Some of Peggy Elsasser's biggest fans are also the smallest.

Chaysen, 4, wants to be a hockey player like his dad was in college. Bright-eyed Clara will remind you that she is 4-1/2. Addy, who turns 2 in July, likes to see how high she can go on the swing set.

The three are playmates at Little Helpers Child Care, the daycare center that Elsasser runs out of her Woodbury home.

June 21, they got to visit the Washington County government center, where their grownup friend was honored as a 2016 Family Child Care Provider of the Year.

"I am fortunate to do a job that I love," said Elsasser, one of two child care professionals to receive the award from the Washington County Board of Commissioners. "It's a tremendous honor to receive this award and humbling because there's a lot of people who do the work."

She was introduced by Rebecca Barnhart, social services supervisor.

"Peggy's goal is to partner with parents to meet the needs of the whole child," Barnhardt said.

Before becoming a full-time licensed child care provider, Elsasser, worked as an occupational therapist and stay-at-home mom.

"I eventually had people from my neighborhood and my church ask me if I would be willing to care for their children," she said. "It started with one family and I took care of their three daughters. The oldest is graduating from college. Word spread. People began to ask me."

Opening her home to children was more rewarding than the somewhat clinical role of consulting occupational therapist, she said, although she remains a licensed OTR.

"I realized what I really liked most was the one-on-one connection to children and their families," she said. "It's not just working with the kids, it's working with the parents."

This philosophy is evident in the long-term relationships she maintains with former Little Helpers and their families.

"We've been to many graduations, high school and college for early children in our care," Elsasser said. "It's always great to get those Christmas cards and see how kids have grown. ... There hasn't been any weddings yet, but I expect it will come some day."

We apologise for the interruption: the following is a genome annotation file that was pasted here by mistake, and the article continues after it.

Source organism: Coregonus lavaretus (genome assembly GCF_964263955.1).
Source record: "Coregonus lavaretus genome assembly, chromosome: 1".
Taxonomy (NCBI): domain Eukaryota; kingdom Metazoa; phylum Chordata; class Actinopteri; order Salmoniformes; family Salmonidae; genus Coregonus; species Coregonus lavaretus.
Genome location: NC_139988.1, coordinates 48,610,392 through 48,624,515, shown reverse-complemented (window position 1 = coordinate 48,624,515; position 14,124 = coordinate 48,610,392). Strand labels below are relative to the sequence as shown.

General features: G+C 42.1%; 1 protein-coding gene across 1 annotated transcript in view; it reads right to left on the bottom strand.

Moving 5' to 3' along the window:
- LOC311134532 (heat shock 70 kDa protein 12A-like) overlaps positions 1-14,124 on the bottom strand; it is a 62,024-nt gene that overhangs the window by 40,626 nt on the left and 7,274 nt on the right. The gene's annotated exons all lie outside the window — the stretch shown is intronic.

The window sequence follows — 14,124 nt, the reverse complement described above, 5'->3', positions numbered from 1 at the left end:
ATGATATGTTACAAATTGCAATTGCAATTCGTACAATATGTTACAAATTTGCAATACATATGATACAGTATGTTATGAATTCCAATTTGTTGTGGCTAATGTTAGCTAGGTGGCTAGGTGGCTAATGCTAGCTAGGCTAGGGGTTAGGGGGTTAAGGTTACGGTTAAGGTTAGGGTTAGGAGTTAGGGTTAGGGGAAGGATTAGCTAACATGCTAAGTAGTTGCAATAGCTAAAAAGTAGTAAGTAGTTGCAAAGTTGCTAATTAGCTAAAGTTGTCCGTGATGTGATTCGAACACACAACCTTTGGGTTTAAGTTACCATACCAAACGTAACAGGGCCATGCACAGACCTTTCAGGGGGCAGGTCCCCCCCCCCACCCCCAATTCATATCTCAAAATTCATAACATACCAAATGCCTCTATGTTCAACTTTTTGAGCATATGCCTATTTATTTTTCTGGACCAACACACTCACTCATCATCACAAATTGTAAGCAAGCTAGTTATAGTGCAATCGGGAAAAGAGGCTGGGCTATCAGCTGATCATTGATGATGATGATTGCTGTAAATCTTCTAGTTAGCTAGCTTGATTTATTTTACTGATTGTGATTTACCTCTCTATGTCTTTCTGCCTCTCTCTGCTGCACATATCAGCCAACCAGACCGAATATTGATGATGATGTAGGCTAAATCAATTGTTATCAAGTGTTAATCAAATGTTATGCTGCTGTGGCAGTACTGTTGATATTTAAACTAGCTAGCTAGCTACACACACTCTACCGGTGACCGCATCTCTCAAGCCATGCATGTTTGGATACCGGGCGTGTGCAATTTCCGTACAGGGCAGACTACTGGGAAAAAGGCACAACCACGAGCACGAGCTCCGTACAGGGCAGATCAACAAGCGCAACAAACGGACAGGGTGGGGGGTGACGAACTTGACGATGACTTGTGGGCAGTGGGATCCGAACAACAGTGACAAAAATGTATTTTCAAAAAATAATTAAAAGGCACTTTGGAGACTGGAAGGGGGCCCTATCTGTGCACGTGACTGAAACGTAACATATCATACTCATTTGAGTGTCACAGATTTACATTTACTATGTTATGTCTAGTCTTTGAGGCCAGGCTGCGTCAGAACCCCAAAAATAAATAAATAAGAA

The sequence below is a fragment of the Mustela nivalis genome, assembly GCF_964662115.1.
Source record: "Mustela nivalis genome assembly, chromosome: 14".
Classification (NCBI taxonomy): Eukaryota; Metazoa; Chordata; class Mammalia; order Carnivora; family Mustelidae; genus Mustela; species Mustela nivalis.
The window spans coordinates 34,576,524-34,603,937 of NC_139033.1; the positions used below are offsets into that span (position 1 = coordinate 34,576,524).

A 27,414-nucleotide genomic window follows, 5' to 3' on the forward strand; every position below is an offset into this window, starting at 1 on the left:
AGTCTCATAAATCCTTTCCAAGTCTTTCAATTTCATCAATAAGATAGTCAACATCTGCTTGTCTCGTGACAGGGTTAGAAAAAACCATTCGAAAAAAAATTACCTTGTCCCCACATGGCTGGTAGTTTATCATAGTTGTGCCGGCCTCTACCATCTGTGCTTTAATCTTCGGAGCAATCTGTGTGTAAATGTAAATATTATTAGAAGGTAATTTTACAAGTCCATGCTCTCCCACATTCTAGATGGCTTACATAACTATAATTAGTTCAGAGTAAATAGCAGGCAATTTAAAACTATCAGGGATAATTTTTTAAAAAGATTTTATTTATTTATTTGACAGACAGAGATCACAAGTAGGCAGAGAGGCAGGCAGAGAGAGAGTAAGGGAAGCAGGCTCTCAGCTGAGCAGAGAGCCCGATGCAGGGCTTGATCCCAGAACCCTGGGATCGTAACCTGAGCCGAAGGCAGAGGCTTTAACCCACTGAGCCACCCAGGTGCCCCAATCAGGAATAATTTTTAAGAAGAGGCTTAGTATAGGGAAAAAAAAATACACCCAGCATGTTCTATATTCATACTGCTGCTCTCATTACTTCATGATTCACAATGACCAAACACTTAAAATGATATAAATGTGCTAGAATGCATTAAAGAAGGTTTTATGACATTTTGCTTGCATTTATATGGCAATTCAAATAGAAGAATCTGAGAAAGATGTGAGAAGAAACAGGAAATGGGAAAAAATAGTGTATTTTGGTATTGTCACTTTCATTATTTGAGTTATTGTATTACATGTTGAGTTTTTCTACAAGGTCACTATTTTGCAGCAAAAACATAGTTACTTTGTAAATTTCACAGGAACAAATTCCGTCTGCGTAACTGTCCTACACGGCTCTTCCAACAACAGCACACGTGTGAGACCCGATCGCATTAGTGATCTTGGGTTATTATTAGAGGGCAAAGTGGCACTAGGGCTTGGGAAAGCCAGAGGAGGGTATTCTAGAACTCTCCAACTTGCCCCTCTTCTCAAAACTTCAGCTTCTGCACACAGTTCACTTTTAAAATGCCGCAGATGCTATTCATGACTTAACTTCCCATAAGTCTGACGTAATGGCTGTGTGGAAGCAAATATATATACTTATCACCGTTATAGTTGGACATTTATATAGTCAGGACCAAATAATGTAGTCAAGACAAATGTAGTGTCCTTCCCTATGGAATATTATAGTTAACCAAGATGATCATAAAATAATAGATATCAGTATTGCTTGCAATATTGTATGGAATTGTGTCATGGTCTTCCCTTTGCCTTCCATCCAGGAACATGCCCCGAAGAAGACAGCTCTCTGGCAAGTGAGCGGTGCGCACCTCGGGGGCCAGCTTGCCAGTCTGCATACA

The curriculum at Little Helpers includes reading, alphabet, colors and shapes. Elsasser also is an active playmate to the kids, throwing a Frisbee, pushing a swing or pulling a wagon.

The kids also learn gardening and healthy eating by planting and cultivating their own fruit and vegetables on an "edible estate," a community garden across the street on the front lawn of neighbors John and Catherine Schoenherr.

"They're really much more eager to try fruits and vegetables when they're part of the process," Elsasser said. "I try to build upon what they're interested in and build that into my curriculum."

Caring for eight kids, ages 7 months to 5 years, doesn't seem so challenging when she remembers that her grandmother raised 16 children on a farm in North Dakota.

"When I think of my busiest day, I think of my grandmother," she said.

A 2016 Family Child Care Provider of the Year award also went to Peggy Babcock of Forest Lake.

Nominees are reviewed by an ad hoc committee comprising of members of the Washington County Child Care Council and the Minnesota Licensed Family Child Care Association. They recommend two individuals and submit their names to Washington County Community Services/Child Care Licensing Program and MLFCCA.

To nominate someone for next year's award, visit " target="_blank">